The causes of lost cartilage are many and varied. Hip dysplasia, which describes the hip’s ball and socket joint when it has developed incorrectly, and weak bone structure (osteochondrosis) that can be caused by poor breeding, are at the top the hereditary condition list.

Accidents like dislocations, torn ligaments, or even the trauma of surgery, have been known to trigger cartilage to deteriorate. Also common are growths of bone material in the joint (called spurs),which cause joint inflammation that breaks down healthy cartilage.

Lyme disease and other inflammatory and degenerative joint diseases can affect dogs of all ages. And osteoarthritis – which is the result of an erosion of cartilage as part of the ageing process and over exercising – is now one of the most frequent health problems diagnosed in highly active or older mature dogs.

Glucosamine’s Role in Joint Health

The reason Glucosamine has been recognised as the nutritional supplement of choice is that it is an essential element in joint cartilage. Composed of an amino acid and a sugar it occurs naturally in the bodies of many mammals.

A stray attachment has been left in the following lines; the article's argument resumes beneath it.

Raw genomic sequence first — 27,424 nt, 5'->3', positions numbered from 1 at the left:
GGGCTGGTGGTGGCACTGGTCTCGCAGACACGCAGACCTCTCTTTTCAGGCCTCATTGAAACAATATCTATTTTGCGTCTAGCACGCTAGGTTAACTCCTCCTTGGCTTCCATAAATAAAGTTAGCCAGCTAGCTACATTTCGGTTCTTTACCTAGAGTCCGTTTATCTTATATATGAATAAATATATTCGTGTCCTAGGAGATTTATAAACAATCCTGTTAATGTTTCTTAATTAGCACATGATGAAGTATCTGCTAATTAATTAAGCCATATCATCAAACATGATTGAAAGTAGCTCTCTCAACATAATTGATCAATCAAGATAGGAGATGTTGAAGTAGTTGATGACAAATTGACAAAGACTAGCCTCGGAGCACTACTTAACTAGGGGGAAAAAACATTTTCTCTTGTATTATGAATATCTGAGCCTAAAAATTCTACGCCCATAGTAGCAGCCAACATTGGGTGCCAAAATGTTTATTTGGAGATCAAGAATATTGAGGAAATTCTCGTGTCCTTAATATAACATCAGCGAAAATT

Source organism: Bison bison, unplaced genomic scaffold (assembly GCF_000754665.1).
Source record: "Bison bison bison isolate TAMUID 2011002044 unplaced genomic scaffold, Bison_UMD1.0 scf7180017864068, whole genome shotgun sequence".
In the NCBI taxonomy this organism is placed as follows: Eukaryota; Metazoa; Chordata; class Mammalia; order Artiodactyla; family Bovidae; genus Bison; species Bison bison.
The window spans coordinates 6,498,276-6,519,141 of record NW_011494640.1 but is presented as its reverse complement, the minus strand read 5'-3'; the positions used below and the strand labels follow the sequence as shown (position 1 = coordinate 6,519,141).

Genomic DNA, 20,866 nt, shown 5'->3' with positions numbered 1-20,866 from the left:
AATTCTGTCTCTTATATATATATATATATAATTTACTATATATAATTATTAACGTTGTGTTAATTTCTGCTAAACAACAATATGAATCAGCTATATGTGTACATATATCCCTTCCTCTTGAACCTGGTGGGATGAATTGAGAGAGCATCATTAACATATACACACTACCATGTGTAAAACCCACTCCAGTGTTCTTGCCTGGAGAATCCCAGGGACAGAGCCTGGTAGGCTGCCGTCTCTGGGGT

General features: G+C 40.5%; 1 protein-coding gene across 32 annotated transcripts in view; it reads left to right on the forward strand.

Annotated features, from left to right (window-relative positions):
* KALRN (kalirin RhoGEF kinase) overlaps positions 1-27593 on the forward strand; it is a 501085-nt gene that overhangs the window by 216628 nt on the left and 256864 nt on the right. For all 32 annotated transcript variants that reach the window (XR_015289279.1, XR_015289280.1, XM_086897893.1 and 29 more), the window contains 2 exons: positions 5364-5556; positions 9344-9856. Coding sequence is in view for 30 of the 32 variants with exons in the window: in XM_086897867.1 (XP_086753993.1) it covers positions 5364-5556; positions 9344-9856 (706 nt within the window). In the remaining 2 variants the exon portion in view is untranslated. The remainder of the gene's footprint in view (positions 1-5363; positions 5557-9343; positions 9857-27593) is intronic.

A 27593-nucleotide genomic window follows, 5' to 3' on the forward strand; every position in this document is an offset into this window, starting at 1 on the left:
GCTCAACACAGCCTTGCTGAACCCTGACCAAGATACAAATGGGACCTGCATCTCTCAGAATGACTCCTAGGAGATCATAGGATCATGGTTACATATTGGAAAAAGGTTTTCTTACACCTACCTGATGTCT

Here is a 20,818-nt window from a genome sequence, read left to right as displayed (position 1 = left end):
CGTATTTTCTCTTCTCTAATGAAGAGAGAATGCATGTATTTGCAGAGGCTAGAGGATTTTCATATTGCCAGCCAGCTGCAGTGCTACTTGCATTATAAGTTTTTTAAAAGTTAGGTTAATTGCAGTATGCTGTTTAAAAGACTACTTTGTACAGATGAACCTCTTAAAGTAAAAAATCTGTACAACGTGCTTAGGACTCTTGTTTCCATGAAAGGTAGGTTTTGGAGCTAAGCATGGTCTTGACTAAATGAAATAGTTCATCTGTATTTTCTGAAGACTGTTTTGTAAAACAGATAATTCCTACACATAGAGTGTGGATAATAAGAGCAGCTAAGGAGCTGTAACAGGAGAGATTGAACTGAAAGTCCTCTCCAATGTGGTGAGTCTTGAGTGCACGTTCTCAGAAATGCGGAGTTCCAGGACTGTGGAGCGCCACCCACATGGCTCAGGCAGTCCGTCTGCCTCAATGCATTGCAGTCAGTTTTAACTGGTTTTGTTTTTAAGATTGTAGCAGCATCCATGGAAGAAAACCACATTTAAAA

Because the molecules are hard to compress, they are fantastic shock absorbers. They also hold water, making them great lubricants. When cartilage is damaged it triggers a downward spiral: the joint becomes inflamed, releasing enzymes into the joint, that break down the cartilage further, thinning the lubricating fluid, which makes joints more susceptible to injury over time.

Adding glucosamine as a supplement to a dog’s diet tips the balance in favour of healthy cartilage, halting the cycle of cartilage loss due to injury, overuse, or joint disease. Glucosamine helps with the aim of providing cartilage tissue with lots of what the body needs to generate healthy cartilage cells to replace damaged or lost cells, by creating the environment which supports cell formation and thickens joint fluids.

To stave off joint issues in active dogs, dog owners need to start a programme of joint maintenance and injury prevention when an active dog is just one or two years old. Many don’t – not least because they perceive the price of glucosamine supplements to be too much.

Supplements galore

There is a huge variety of glucosamine supplements to choose from. – and a large choice of delivery methods including pills, liquid, capsules, powder, and even intramuscular injection.

Many contain ingredients that purport to enhance glucosamine’s positive effects. A lot of the available products contain “synergistic” ingredients like vitamins C, D, and E, manganese, Omega-6 fatty acids, Omega-3 oil, and herbs like alfalfa and yucca. Some also contain chondroitin sulfate that medical professionals believe can aid the retention of fluids in the cartilage.

Vets who have used both glucosamine and chondroitin report huge clinical success with glucosamine, and some clinical improvement with chondroitin. They also advise that you ensure the manufacturer of your chosen product provides a “guaranteed analysis” of the amount of glucosamine in each dose.